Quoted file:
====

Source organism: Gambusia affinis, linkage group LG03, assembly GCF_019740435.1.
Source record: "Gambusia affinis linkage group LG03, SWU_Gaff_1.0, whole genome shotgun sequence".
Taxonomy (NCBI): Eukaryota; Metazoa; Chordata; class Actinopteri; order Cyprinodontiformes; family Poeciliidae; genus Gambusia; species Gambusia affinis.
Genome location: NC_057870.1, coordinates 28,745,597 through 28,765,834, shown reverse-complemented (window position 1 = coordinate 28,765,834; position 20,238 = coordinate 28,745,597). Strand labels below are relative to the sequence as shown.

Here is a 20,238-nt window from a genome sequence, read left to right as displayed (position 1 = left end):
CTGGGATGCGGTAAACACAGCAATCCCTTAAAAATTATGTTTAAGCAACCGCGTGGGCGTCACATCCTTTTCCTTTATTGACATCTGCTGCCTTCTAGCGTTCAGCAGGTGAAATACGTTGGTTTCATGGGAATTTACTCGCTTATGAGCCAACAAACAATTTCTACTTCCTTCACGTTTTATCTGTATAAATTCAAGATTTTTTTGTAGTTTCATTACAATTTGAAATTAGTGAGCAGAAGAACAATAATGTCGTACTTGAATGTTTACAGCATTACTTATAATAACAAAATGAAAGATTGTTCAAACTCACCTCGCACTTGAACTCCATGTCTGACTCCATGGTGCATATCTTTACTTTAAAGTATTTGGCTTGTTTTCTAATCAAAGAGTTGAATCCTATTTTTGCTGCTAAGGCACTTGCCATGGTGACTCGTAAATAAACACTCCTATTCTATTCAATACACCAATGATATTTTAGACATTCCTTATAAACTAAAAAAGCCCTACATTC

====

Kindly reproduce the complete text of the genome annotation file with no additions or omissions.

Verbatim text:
Source organism: Gambusia affinis, linkage group LG03, assembly GCF_019740435.1.
Source record: "Gambusia affinis linkage group LG03, SWU_Gaff_1.0, whole genome shotgun sequence".
Taxonomy (NCBI): Eukaryota; Metazoa; Chordata; class Actinopteri; order Cyprinodontiformes; family Poeciliidae; genus Gambusia; species Gambusia affinis.
Genome location: NC_057870.1, coordinates 28,745,597 through 28,765,834, shown reverse-complemented (window position 1 = coordinate 28,765,834; position 20,238 = coordinate 28,745,597). Strand labels below are relative to the sequence as shown.

Here is a 20,238-nt window from a genome sequence, read left to right as displayed (position 1 = left end):
CTGGGATGCGGTAAACACAGCAATCCCTTAAAAATTATGTTTAAGCAACCGCGTGGGCGTCACATCCTTTTCCTTTATTGACATCTGCTGCCTTCTAGCGTTCAGCAGGTGAAATACGTTGGTTTCATGGGAATTTACTCGCTTATGAGCCAACAAACAATTTCTACTTCCTTCACGTTTTATCTGTATAAATTCAAGATTTTTTTGTAGTTTCATTACAATTTGAAATTAGTGAGCAGAAGAACAATAATGTCGTACTTGAATGTTTACAGCATTACTTATAATAACAAAATGAAAGATTGTTCAAACTCACCTCGCACTTGAACTCCATGTCTGACTCCATGGTGCATATCTTTACTTTAAAGTATTTGGCTTGTTTTCTAATCAAAGAGTTGAATCCTATTTTTGCTGCTAAGGCACTTGCCATGGTGACTCGTAAATAAACACTCCTATTCTATTCAATACACCAATGATATTTTAGACATTCCTTATAAACTAAAAAAGCCCTACATTC